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The Bookseller by Mark Pryor

The Bookseller (2012)

by Mark Pryor

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2841939,700 (3.69)28



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My first by this author. I was drawn to it partly by the setting but also because I love British authors best of all. I wasn't disappointed. Interesting characters, fast pace, good balance of action and reflection. Held my attention well. Nice descriptions of Paris streets and cafes. The main character is an American in Paris attached to the US Embassy. As it is a British writer, however, you can see that the protagonist has some British characteristics (reserve, politeness) mixed in with some American. The author is from the UK but lives in Texas, hence the mix. The plot had some nice twists and turns with a good few dangerous confrontations, quite a good effort overall for a first novel. Nothing I didn't like about it so I will definitely read more in this series. ( )
  MitchMcCrimmon | Apr 27, 2018 |
Fictional sleuths, whether amateur or professional, are rarely witnesses to the crimes they investigate, but such is the case in “The Bookseller,” the first novel (published in 2012) in the Hugo Marston mystery series written by Mark Pryor.

Marston is actually a professional sleuth operating as an amateur. A former FBI agent from Texas, he now works in Paris as head of security at the U.S. Embassy. Investigating French crimes is hardly in his job description, but one day at the start of his vacation he buys some books from an old bookseller who operates his small business from a stall on the street. Before he leaves he witnesses the bookseller being taken away against his will. But what to Marston's eye seems like an obvious kidnapping, the French police write off as just a man leaving with friends, never mind that someone who clearly knows nothing about books is running the bookstall the next day.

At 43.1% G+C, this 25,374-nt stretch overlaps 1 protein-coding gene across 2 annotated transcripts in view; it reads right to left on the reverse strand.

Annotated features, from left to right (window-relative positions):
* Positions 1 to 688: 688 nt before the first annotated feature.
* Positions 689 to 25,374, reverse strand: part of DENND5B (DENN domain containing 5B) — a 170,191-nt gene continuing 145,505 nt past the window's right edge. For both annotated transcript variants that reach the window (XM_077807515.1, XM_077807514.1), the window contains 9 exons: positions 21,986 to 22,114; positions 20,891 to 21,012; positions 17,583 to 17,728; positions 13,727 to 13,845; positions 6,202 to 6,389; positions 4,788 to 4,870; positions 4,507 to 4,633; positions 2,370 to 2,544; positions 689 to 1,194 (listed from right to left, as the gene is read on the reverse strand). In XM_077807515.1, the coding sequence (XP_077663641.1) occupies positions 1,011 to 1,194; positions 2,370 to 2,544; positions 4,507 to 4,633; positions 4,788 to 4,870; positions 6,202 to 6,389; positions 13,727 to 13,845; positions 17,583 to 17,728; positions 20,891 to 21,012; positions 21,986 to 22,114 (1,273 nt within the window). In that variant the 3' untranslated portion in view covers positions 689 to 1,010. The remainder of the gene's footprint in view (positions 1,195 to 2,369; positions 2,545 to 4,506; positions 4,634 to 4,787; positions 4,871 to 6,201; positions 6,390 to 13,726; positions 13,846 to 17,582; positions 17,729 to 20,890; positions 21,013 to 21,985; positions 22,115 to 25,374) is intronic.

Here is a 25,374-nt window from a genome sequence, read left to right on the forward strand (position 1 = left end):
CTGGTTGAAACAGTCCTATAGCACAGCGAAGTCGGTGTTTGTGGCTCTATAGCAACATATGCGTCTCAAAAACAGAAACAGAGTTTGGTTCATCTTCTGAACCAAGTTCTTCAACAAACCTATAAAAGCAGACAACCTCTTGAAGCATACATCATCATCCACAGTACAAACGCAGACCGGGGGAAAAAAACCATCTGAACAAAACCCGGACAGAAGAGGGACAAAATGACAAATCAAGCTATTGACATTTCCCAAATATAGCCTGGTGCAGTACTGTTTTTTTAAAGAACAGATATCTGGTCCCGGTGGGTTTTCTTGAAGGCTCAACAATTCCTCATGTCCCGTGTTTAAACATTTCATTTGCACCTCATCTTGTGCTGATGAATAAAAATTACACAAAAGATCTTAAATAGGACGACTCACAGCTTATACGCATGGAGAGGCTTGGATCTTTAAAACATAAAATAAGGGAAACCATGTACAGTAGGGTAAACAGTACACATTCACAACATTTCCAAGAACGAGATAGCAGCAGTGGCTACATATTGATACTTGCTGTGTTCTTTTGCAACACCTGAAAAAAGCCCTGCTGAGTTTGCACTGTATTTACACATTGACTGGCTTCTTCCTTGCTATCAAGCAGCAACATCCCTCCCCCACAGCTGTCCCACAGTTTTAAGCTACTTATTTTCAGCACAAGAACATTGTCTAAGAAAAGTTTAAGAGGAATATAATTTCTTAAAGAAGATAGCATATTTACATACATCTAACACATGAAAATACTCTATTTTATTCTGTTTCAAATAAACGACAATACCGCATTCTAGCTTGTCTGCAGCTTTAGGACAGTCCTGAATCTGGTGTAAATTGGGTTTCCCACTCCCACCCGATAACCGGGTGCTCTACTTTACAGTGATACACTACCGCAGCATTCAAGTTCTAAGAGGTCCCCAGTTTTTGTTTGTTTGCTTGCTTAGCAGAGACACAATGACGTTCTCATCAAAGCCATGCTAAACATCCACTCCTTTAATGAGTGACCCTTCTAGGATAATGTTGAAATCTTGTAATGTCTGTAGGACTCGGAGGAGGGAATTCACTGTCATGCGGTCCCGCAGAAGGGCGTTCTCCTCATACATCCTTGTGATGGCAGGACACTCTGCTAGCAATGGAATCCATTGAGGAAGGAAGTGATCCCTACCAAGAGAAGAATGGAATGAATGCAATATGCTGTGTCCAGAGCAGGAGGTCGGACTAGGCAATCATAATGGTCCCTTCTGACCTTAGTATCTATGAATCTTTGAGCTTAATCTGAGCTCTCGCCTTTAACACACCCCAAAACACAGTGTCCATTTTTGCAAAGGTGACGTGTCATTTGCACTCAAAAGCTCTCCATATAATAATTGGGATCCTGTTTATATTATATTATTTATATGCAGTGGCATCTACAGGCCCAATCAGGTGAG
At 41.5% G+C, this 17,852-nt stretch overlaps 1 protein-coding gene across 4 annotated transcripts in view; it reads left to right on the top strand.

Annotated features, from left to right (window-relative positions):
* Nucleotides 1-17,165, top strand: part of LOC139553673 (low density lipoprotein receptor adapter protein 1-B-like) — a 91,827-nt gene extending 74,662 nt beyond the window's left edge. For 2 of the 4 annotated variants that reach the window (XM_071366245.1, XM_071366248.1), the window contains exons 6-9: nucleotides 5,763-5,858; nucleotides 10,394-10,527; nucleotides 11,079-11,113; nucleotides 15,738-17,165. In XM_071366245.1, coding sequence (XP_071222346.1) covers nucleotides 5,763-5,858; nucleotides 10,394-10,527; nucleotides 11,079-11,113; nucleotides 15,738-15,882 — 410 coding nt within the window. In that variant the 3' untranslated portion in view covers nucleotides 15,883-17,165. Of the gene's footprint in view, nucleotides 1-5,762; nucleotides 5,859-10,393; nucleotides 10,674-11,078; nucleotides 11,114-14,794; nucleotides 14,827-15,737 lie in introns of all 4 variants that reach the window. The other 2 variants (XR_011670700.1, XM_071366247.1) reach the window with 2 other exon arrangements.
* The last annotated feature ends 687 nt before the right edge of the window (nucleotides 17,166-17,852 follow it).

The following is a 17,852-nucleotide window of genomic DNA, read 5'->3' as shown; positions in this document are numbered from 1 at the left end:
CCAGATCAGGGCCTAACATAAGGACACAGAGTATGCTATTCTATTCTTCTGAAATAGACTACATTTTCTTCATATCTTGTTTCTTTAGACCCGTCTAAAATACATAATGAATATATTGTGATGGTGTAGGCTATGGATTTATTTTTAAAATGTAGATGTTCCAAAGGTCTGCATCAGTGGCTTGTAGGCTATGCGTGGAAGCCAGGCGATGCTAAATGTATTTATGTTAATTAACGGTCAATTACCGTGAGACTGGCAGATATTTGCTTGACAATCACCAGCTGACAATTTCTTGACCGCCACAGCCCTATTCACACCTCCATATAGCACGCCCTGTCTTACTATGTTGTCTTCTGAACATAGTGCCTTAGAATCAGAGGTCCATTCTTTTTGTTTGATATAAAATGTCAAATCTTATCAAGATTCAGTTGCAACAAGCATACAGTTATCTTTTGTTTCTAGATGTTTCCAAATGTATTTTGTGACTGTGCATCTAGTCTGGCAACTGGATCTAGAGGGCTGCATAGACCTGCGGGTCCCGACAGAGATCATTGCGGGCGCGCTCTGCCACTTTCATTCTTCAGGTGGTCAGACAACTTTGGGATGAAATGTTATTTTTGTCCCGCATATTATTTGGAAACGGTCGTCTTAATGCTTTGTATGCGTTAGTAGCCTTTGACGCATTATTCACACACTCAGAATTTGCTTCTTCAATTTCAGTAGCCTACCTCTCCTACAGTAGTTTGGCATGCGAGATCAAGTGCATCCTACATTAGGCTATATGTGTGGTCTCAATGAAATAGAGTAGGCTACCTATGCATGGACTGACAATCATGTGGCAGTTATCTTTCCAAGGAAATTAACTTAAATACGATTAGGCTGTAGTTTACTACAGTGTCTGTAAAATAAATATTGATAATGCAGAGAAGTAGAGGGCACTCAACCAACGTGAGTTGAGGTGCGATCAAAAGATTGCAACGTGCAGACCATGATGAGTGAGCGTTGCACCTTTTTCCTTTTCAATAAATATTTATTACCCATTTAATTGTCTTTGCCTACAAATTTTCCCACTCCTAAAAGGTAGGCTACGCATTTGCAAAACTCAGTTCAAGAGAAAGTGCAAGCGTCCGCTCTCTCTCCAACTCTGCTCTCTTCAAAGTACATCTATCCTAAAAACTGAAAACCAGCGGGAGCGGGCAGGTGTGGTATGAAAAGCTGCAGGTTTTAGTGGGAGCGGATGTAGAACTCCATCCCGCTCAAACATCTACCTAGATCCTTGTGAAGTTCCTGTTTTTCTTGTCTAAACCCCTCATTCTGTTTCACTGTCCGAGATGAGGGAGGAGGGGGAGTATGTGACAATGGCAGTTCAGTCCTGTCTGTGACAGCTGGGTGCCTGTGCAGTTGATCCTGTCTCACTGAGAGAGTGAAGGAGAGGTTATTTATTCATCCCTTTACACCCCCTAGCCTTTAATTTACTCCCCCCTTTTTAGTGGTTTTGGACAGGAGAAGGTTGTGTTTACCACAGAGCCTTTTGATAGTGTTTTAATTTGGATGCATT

Marston had thought he might use his vacation to return to Texas to try to rekindle his relationship with his ex-wife, but she lets him know it would be a wasted trip. Besides he now has a disappearance to investigate, and he soon meets a woman who may help him forget his wife. But Claudia turns out to be the daughter of one of the wealthiest men in Paris, a man who doesn't want his daughter getting serious with a middle-class American. Then the father turns out to be both a collector of rare books and a man with secrets, raising the possibility that he could somehow be involved in the bookseller's disappearance. Was his meeting Claudia more than just a happy accident?

Helping in the unofficial probe of this unofficial crime is Tom, Marston's old friend and a former CIA agent. Together they make progress, but not before bodies start piling up, each that of a Paris street vendor. Finally the police get involved.

“The Bookseller” proves to be an exciting, fast-paced mystery with intriguing characters. It does, however, lose much of its credibility when a French police captain allows Marston and his friend to take the lead in his investigation. This didn't seem very likely in the days of Hercule Poirot, and it's even less so now. ( )
  hardlyhardy | Feb 23, 2018 |
Great mystery, whether you're a bibliophile or not. ( )
  SESchend | Sep 6, 2017 |
I’m usually not a fan of foreign settings in mystery novels. I think it’s because so often the author spends much of the narrative in descriptions of the countryside, the customs, the food, etc. and both the plot and characters suffer as a result. I’m happy that this book, set in Paris, was one of the exceptions for me. It does include those same type of descriptions but not so as to overwhelm the plot or characters. Hugo is certainly a likeable and intelligent protagonist, and I hope Tom appears in future stories as well, if only to find out more about his backstory. I’m looking forward to reading the next book in the series. 3.5 stars ( )
  dorie.craig | Jun 22, 2017 |
Nice easy flowing crime story. Author managed to include significant amounts of color via Paris scenery, history, illegal drugs. Interesting to read an expat Englishman portray American government employees. ( )
  MM_Jones | Apr 18, 2017 |
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When his bookseller friend, a former Holocaust survivor and Nazi hunter, is kidnapped and other booksellers are murdered, Hugo Marston, head of security for the U.S. embassy in Paris, discovers a shocking conspiracy.

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